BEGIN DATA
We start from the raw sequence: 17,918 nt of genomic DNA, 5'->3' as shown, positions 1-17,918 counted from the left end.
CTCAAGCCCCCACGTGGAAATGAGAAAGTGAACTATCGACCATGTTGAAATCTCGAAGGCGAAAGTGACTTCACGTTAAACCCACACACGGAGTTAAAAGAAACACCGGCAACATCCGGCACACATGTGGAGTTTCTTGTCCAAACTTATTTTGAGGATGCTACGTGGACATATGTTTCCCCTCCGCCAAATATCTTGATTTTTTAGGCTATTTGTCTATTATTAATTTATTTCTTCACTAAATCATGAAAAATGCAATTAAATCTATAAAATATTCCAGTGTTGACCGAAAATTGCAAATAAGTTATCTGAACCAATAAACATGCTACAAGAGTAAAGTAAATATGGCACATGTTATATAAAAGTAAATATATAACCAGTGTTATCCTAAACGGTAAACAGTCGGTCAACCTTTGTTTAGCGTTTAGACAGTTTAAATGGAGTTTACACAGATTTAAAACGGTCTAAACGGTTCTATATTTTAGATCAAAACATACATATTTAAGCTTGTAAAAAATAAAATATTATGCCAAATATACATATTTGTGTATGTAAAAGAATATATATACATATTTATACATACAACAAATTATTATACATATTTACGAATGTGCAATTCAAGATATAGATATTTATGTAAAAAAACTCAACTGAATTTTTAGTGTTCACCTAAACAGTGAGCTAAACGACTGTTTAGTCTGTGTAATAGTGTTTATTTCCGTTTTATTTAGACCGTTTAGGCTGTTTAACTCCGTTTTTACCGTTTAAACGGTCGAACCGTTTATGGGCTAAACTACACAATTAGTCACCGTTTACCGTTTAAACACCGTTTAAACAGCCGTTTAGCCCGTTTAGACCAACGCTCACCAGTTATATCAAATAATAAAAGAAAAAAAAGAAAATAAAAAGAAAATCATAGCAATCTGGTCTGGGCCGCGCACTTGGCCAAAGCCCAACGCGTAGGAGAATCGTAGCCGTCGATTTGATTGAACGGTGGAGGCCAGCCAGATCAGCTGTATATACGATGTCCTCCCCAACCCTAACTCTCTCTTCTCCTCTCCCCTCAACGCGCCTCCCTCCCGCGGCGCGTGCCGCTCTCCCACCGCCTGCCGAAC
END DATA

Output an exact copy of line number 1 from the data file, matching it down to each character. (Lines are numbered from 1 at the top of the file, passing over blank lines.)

We start from the raw sequence: 17,918 nt of genomic DNA, 5'->3' as shown, positions 1-17,918 counted from the left end.